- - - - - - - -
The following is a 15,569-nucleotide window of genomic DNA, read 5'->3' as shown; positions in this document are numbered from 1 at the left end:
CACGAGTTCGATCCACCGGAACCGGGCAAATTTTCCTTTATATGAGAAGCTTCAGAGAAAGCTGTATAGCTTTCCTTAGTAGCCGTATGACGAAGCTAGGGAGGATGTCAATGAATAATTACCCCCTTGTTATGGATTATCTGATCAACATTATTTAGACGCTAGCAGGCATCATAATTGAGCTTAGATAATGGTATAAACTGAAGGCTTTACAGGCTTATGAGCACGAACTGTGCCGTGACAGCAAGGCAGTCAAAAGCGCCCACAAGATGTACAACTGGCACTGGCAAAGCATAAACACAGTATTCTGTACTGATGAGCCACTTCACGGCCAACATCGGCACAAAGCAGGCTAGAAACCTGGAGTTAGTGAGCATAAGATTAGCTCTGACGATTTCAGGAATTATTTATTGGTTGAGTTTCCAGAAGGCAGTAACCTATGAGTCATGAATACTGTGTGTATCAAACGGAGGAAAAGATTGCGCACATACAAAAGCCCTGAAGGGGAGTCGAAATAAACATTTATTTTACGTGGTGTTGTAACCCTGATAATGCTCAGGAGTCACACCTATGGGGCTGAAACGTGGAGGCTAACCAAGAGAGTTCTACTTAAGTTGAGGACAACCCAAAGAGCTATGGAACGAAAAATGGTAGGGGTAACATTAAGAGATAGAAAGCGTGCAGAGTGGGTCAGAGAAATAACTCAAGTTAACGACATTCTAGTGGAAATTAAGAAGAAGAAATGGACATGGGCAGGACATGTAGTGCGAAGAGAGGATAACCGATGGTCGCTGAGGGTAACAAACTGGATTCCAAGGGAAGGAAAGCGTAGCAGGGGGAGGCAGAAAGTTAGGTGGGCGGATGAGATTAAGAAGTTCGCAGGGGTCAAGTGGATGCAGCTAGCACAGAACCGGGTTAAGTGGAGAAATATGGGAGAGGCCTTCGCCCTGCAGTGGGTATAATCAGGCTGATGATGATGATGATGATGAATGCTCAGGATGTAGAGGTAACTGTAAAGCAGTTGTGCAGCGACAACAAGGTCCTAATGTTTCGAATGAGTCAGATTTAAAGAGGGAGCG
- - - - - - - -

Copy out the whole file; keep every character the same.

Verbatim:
The following is a 15,569-nucleotide window of genomic DNA, read 5'->3' as shown; positions in this document are numbered from 1 at the left end:
CACGAGTTCGATCCACCGGAACCGGGCAAATTTTCCTTTATATGAGAAGCTTCAGAGAAAGCTGTATAGCTTTCCTTAGTAGCCGTATGACGAAGCTAGGGAGGATGTCAATGAATAATTACCCCCTTGTTATGGATTATCTGATCAACATTATTTAGACGCTAGCAGGCATCATAATTGAGCTTAGATAATGGTATAAACTGAAGGCTTTACAGGCTTATGAGCACGAACTGTGCCGTGACAGCAAGGCAGTCAAAAGCGCCCACAAGATGTACAACTGGCACTGGCAAAGCATAAACACAGTATTCTGTACTGATGAGCCACTTCACGGCCAACATCGGCACAAAGCAGGCTAGAAACCTGGAGTTAGTGAGCATAAGATTAGCTCTGACGATTTCAGGAATTATTTATTGGTTGAGTTTCCAGAAGGCAGTAACCTATGAGTCATGAATACTGTGTGTATCAAACGGAGGAAAAGATTGCGCACATACAAAAGCCCTGAAGGGGAGTCGAAATAAACATTTATTTTACGTGGTGTTGTAACCCTGATAATGCTCAGGAGTCACACCTATGGGGCTGAAACGTGGAGGCTAACCAAGAGAGTTCTACTTAAGTTGAGGACAACCCAAAGAGCTATGGAACGAAAAATGGTAGGGGTAACATTAAGAGATAGAAAGCGTGCAGAGTGGGTCAGAGAAATAACTCAAGTTAACGACATTCTAGTGGAAATTAAGAAGAAGAAATGGACATGGGCAGGACATGTAGTGCGAAGAGAGGATAACCGATGGTCGCTGAGGGTAACAAACTGGATTCCAAGGGAAGGAAAGCGTAGCAGGGGGAGGCAGAAAGTTAGGTGGGCGGATGAGATTAAGAAGTTCGCAGGGGTCAAGTGGATGCAGCTAGCACAGAACCGGGTTAAGTGGAGAAATATGGGAGAGGCCTTCGCCCTGCAGTGGGTATAATCAGGCTGATGATGATGATGATGATGAATGCTCAGGATGTAGAGGTAACTGTAAAGCAGTTGTGCAGCGACAACAAGGTCCTAATGTTTCGAATGAGTCAGATTTAAAGAGGGAGCG